To much kernels installed, but config gives a limit of 5

(Michael Träumner) #1

NethServer Version: 7.4.1708
Module: yum kernel

I’ve found an already discussed problem. I’ve to much kernels installed and can’t do an update because the boot-filesystem has not enough space.

Transaction check error:
installing package kernel-3.10.0-693.17.1.el7.x86_64 needs 14MB on the /boot filesystem

The discussion is at:

yum list installed kernel

gives me

kernel.x86_64                     3.10.0-327.el7                           @anaconda
kernel.x86_64                     3.10.0-327.36.1.el7                      @updates
kernel.x86_64                     3.10.0-327.36.2.el7                      @updates
kernel.x86_64                     3.10.0-327.36.3.el7                      @updates
kernel.x86_64                     3.10.0-514.2.2.el7                       @updates
kernel.x86_64                     3.10.0-514.6.1.el7                       @updates
kernel.x86_64                     3.10.0-514.10.2.el7                      @updates
kernel.x86_64                     3.10.0-514.16.1.el7                      @updates
kernel.x86_64                     3.10.0-514.21.1.el7                      @updates
kernel.x86_64                     3.10.0-514.21.2.el7                      @updates
kernel.x86_64                     3.10.0-514.26.1.el7                      @updates
kernel.x86_64                     3.10.0-514.26.2.el7                      @updates
kernel.x86_64                     3.10.0-693.2.2.el7                       @updates
kernel.x86_64                     3.10.0-693.5.2.el7                       @updates
kernel.x86_64                     3.10.0-693.11.1.el7                      @updates

I’ve cleaned it with

package-cleanup --oldkernels --count=2

and it works, but the limit at the config is set to 5 and I’ve 15 installed.

# ================= DO NOT MODIFY THIS FILE =================
# Manual changes will be lost when this file is regenerated.
# Please read the developer's guide, which is available
# at NethServer official site:
# 20proxy - disabled

# 30groups use compat group mode

#  This is the default, if you make this bigger yum won't see if the metadata
# is newer on the remote and so you'll "gain" the bandwidth of not having to
# download the new metadata and "pay" for it by yum not having correct
# information.
#  It is esp. important, to have correct metadata, for distributions like
# Fedora which don't keep old packages around. If you don't like this checking
# interupting your command line usage, it's much better to have something
# manually check the metadata once an hour (yum-updatesd will do this).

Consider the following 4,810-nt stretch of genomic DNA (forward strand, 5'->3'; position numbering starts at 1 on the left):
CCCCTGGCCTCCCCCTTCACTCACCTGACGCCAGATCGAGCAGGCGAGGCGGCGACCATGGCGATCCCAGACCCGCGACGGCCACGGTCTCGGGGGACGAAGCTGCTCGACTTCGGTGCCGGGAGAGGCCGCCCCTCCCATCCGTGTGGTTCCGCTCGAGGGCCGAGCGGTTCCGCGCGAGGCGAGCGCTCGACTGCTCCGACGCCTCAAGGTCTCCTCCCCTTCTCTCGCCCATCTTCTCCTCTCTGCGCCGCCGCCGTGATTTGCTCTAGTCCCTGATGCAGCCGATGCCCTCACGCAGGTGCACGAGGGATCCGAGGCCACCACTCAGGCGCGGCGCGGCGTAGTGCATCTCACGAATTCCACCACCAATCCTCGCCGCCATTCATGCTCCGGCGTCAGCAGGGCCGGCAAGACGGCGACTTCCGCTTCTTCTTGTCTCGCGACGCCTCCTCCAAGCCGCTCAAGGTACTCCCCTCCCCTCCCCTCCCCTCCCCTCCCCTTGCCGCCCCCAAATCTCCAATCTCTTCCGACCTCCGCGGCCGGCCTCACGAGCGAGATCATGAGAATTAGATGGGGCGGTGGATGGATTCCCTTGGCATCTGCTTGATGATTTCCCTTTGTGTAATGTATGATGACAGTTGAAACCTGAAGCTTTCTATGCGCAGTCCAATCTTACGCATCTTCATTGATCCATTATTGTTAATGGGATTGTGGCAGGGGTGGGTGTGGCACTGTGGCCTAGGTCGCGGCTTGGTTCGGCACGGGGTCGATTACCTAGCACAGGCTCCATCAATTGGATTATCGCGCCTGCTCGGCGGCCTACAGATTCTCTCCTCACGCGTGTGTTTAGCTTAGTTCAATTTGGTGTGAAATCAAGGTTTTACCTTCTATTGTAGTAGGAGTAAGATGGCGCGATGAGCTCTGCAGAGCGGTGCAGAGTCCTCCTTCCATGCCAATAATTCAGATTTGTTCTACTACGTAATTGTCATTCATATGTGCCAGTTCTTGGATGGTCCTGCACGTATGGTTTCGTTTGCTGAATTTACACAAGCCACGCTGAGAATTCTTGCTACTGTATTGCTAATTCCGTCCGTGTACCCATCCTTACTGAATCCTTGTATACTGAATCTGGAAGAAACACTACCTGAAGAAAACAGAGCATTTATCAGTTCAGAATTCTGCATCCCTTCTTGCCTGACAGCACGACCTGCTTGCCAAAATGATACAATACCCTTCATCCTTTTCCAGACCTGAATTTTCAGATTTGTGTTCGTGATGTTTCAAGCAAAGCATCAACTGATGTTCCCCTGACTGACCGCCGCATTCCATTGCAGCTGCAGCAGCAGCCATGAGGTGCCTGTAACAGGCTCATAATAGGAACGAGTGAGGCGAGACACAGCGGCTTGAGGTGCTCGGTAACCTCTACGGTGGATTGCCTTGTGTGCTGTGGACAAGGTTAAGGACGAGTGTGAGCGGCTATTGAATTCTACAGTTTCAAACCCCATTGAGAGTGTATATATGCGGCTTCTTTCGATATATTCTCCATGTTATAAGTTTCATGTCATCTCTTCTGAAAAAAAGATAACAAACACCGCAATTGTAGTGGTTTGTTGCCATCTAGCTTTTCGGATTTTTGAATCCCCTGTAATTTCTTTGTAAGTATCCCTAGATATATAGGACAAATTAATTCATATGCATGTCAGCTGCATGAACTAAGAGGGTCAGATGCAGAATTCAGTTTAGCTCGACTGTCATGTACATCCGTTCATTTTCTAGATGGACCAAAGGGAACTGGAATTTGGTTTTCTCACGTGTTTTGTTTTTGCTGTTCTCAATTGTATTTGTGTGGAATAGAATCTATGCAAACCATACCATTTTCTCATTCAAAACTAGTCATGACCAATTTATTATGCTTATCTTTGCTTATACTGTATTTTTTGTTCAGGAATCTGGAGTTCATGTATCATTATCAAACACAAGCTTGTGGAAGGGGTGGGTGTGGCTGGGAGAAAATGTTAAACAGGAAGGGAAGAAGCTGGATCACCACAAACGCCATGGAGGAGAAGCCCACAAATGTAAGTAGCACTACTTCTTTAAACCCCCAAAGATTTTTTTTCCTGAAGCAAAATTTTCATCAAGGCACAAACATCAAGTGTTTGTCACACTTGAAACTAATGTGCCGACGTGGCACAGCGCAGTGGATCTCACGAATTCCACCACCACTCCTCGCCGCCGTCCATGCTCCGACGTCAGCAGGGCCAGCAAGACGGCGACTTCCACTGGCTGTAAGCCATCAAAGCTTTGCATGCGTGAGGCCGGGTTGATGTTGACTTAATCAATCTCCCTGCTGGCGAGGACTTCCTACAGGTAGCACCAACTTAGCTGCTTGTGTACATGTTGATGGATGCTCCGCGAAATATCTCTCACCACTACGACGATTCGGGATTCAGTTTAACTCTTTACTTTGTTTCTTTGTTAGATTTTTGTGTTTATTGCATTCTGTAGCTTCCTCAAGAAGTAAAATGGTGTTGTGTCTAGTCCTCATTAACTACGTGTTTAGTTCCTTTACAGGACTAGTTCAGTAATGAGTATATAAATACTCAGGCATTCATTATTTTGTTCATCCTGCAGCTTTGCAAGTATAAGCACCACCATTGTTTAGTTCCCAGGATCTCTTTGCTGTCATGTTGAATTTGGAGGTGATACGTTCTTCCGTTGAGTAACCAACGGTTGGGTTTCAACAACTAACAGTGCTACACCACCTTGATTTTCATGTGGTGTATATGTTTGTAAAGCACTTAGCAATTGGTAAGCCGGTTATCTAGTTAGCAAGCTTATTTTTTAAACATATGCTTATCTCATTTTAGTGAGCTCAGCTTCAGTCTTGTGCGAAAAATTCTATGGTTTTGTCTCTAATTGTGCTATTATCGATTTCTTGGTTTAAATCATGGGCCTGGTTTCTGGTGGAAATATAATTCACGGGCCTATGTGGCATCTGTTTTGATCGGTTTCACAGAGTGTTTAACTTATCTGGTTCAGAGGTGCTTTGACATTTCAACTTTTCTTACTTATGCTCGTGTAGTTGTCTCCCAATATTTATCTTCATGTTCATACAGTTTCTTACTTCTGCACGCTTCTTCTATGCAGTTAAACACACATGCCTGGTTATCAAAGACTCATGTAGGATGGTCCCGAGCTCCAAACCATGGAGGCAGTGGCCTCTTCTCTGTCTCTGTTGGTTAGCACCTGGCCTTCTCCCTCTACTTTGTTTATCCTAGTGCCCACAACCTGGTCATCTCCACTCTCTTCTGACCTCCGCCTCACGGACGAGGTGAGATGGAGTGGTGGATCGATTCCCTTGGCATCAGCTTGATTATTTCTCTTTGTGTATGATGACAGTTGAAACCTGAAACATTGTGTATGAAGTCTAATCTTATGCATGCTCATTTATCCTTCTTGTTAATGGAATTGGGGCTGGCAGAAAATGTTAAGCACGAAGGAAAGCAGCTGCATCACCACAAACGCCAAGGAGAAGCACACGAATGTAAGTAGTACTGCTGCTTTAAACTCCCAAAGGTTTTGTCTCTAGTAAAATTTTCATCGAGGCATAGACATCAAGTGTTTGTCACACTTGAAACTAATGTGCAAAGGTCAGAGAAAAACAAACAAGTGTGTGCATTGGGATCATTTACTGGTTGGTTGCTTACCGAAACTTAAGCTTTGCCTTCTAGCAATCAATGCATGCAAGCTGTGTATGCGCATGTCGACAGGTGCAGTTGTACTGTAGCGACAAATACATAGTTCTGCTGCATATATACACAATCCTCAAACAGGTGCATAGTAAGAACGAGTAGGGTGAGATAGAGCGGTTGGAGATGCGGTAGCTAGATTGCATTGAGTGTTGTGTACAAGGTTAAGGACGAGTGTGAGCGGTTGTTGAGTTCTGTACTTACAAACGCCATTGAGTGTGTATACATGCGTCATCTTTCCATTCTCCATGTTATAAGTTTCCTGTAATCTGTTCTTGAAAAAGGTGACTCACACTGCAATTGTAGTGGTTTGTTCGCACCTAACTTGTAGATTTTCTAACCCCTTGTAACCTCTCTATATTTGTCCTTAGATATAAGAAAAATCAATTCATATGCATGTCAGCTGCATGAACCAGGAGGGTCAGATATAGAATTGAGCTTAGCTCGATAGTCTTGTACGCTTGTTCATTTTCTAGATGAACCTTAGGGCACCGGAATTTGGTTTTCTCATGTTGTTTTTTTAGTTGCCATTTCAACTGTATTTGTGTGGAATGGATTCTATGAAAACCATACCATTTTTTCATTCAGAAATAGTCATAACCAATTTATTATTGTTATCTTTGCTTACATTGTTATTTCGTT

# metadata_expire=90m

# PUT YOUR REPOS HERE OR IN separate files named file.repo
# in /etc/yum.repos.d

Has somebody an idea?

Again with the hoarding of kernels
6.9 /boot filling issue
(Filippo Carletti) #2

I never reproduced the problem. I checked tens of systems and all of them have 5 kernels installed.
Did you always apply updates using the server manager software center button?
The problem could come from the interface command. What do you think @davidep?

(Michael Träumner) #3

I did my updates always at the softwarecenter, but this time it didn’t worked, gives me the “clear yum cache” error. After clearing it I tried again, but no success. So I tried it at the commandline and got the “needs 14MB on the /boot filesystem” error.

You didn’t find any difference?

(Marc) #4

Question: Is installonlypkgs option enabled even if not present on yum.conf ? (I guess it is)

installonly_limit Number of packages listed in installonlypkgs to keep installed at the same time. Note that as of version 3.2.24, yum will now look in the yumdb for a installonly attribute on installed packages. If that attribute is “keep”, then they will never be removed.

installonlypkgs List of package provides that should only ever be installed, never updated. Kernels in particular fall into this category. Defaults to kernel, kernel-bigmem, kernel-enterprise, kernel-smp, kernel-modules, kernel-debug, kernel-unsupported, kernel-source, kernel-devel, kernel-PAE, kernel-PAE-debug.

Note that because these are provides, and not just package names, kernel-devel will also apply to kernel-debug-devel, etc.

(Filippo Carletti) #5

Quoting myself:

I’ve discovered the problem: that lone server had kernel-debug installed, doubling the count of kernels. So it really has 5 kernels installed.
We’re back to start: I can’t reproduce the problem, all servers have 5 kernels installed.

(Michael Träumner) #6
[root@groupware ~]# rpm -qa | grep kernel

I think the most are really different kernels. Only the ones with tools and headers are not different ones.